A Tenant from Hell – And a Landlord’s Revenge!

by Glenn Ackroyd

9:01 AM, 28th October 2011
About 10 years ago

A Tenant from Hell – And a Landlord’s Revenge!

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A Tenant from Hell – And a Landlord’s Revenge!

Glen Ackroyd photoI thought I’d share my recent experiences of a “Tenant From Hell”

We often take on properties from landlords who have problem tenants, usually leaving us the legacy of sorting them out. Because I practiced as a Landlord & Tenant Lawyer, I head up (and personally oversee) all evictions at NPG which means we don’t have to outsource the process and we can move very swiftly.

Here’s one recent example…

The tenant was causing regular problems, such that both the Police and the local Council harassment team had requested that they be evicted. They were 3 months in arrears when we took over the management.

Most people would rush to eviction based upon the rent arrears ( Section 8 ) – but I have long since learned that a tenant can easily stall and delay on these ground by arguing about spurious repairs, or disputing the rent amount. For that reason, I always seek possession on Section 21 grounds, which, as long as the action is correctly served, can never be defended.

Sure enough, the tenant turns up at court and disputed the arrears by claiming that unrecorded payments had been made to the landlord. Ordinarily, this dispute would have delayed the process. However, I had briefed our solicitor prior to the hearing that if this should happen, he request that the arrears dispute be dealt with as a separate issue, and we should proceed separately on the possession claim on Section 21 grounds.

This outflanked the tenant and possession was granted. To rub salt into the wound, we also got a possession order in 14 days – the shortest possible time permitted.

Needless to say the landlord was happy that his nightmare is over.

Comments

22:14 PM, 19th March 2013
About 8 years ago

My tenants were give two months' notice to vacate my flat with a Section 21, from the property letting agent. They are now refusing to move out, and say they are well aware there will be court action. Charming.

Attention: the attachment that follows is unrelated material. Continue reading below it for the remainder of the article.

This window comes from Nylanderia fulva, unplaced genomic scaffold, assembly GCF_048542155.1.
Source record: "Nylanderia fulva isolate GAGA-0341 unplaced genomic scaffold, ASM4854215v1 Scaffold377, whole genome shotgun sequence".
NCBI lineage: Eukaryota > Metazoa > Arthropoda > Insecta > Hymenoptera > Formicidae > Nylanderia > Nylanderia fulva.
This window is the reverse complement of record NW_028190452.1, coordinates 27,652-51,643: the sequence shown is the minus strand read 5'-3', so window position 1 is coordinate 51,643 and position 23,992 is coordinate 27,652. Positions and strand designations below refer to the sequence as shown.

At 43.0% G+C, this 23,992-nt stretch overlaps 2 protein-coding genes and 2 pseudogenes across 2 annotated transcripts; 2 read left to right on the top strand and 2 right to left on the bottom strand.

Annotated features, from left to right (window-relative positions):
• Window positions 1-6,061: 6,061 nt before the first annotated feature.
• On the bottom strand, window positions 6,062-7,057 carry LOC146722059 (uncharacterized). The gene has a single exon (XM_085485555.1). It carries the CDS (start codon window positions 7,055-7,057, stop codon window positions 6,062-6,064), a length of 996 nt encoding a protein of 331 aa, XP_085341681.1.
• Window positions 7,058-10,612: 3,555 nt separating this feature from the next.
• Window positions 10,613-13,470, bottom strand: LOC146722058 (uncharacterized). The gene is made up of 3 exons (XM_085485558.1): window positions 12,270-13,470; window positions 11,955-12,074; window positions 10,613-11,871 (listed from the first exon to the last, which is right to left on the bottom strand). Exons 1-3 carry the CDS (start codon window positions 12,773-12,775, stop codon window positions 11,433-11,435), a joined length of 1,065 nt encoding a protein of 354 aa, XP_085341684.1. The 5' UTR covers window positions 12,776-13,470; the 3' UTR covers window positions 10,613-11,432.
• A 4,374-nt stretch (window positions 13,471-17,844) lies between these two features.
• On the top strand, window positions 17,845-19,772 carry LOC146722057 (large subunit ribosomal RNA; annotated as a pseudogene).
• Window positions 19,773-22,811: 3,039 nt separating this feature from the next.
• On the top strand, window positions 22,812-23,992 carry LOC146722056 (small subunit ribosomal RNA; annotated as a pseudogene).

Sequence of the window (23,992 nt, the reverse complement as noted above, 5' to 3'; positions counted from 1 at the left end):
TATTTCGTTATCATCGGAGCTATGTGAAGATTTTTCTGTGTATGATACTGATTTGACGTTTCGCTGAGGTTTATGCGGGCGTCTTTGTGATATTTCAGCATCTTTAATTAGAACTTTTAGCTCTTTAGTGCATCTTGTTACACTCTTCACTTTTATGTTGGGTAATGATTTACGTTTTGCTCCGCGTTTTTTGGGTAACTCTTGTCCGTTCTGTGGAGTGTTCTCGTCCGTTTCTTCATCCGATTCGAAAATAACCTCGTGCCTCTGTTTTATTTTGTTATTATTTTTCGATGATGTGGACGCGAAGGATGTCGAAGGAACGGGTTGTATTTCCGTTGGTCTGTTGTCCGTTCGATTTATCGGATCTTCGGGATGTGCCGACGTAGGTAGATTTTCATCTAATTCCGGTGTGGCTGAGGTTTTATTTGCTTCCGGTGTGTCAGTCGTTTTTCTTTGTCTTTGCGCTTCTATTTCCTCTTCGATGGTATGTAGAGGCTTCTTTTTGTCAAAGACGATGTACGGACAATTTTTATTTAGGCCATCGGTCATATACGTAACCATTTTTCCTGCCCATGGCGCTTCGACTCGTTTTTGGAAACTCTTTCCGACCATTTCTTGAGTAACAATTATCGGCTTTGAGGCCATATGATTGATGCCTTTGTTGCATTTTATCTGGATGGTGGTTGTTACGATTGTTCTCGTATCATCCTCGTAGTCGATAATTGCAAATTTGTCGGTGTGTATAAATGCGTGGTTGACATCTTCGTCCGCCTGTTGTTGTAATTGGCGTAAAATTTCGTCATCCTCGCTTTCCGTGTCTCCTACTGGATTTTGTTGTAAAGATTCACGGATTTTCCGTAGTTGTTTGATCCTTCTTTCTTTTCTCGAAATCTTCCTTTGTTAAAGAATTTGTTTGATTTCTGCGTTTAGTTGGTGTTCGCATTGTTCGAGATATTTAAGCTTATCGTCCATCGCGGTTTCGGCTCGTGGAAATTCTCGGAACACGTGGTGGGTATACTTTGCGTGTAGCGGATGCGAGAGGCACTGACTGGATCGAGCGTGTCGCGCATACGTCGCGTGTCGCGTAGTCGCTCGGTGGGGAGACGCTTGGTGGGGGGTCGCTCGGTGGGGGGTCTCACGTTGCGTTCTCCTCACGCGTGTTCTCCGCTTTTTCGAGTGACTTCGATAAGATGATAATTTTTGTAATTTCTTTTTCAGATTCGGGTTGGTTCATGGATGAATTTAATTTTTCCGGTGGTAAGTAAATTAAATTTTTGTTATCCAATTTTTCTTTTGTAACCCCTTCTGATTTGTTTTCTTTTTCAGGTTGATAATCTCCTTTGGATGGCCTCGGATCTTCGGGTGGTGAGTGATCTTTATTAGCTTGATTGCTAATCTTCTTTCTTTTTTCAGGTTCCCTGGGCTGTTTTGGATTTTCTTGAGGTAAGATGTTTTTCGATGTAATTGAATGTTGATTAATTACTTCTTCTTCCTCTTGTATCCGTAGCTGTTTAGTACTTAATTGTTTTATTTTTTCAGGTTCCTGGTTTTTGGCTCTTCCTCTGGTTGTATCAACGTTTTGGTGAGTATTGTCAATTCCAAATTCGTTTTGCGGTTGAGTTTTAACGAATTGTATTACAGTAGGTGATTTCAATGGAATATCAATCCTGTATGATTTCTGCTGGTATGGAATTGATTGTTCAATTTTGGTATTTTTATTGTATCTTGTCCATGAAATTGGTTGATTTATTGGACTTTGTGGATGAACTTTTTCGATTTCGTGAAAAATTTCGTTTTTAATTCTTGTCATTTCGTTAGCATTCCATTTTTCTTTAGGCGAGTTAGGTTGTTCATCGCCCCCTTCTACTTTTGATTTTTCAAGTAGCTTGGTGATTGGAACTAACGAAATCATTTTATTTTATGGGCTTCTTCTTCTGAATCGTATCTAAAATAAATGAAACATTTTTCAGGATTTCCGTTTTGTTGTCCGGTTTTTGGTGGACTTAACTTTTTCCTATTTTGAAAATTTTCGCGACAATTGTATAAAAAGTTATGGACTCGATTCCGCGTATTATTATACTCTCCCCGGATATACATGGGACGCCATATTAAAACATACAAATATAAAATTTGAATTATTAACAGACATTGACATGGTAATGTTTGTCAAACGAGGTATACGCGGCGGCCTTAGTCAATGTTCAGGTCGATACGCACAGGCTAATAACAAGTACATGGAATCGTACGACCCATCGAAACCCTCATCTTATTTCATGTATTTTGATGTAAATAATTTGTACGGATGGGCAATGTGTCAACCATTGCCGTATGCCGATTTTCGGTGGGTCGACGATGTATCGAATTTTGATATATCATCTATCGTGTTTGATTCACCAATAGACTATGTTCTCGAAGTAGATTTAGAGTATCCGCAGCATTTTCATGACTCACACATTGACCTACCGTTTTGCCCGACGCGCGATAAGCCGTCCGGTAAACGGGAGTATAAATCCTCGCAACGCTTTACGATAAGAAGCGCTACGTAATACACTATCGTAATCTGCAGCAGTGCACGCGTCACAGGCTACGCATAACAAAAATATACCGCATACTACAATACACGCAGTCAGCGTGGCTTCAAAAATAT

This leaves me homeless for weeks. Maybe months. I also have to pay legal fees. And, I dread to think, the mortgage as well.

All this has made me so sick of being a landlady that I am thinking to just put the flat in the market right now (even with the tenants still refusing to budge).

Good idea or bad idea, brains trust?

And does anyone have a spare sofa while my tenants enjoy their legal right to my flat, which I worked so hard to buy?

!!!!!

20:55 PM, 20th March 2013
About 8 years ago

Go through the pain of eviction and then obtain tenants on whom you have a RGI policy.
It will take about 9 months to evict this tenant; they clearly know how to work the system.
They will make a fortune out of you as they won't be paying you the rent.
If you don't pay the mortgage your property will be repossessed.
Then what!?
Yours is a classic example of why LL should have a tenant on whom a RGI policy is in place.
Without RGI the tenant controls the tenancy.
Of course they might pay the rent until evicted to avoid a CCJ; that way their credit files remain clean!
You are hardly likely to do a CCJ for the court expenses!
You need to find a friend who might assist you to live rent free at their property!
Remember RGI is a great panacea for continuance of being a LL and it only costs £99 per year.
Make sure you advise them that you WILL be registering them with landlordreferencing.co.uk and tenantid.co.uk as BAD tenants.
I have been in a far worse position than you and have and am still suffering as a result of NOT having RGI on my tenants.

Richard Kent

20:39 PM, 22nd March 2013
About 8 years ago

@Paul Barrett

I liked your comment that read.....

"Hope you have enough resources to pay the mortgage and thefts and damage at the property"

I used a Section 21 for previous tenants and got them out. They caused £12,000 of damage to the property.

Don't waste your time with a Section 8.

My advice to landlords is ensure you have in place Landlords insurance with legal cover and cover for malicious damage by tenant. Additionally insurance to cover loss of rent.

I sold my BTL property and I'm much happier for it.

16:02 PM, 4th October 2013
About 8 years ago

I have served a section 21 on my tenant, with the legal 2 month's notice. The day the AST ended they simply refused to leave. I now have had to complete a N5B to county court to have them removed. This has cost me £175 court costs already. Plus there will be a court appointed baileif fee probably. Simply serving the section 21 within 2 month's to go is stil not enough to get your property back.

David Sweeney

13:01 PM, 5th October 2013
About 8 years ago

Reply to the comment left by "kevin " at "04/10/2013 - 16:02":

This is quite correct Kevin - the section 21 notice is just the first stage, it gives the tenant a warning that you will be applying for possession and it is not a 'Notice To Quit' (such a thing does not exist in an AST). The court element is an important safety net for the tenant as it ensures that the landlord has done everything correctly - your tenant still has a valid tenancy until an order made by the court is enforced.

However, you do have the option of having the court order the tenant to pay you the £175 if your possession claim is successful - it is usually granted - and the £110 fee for county court bailiffs can also be recovered from the tenant.

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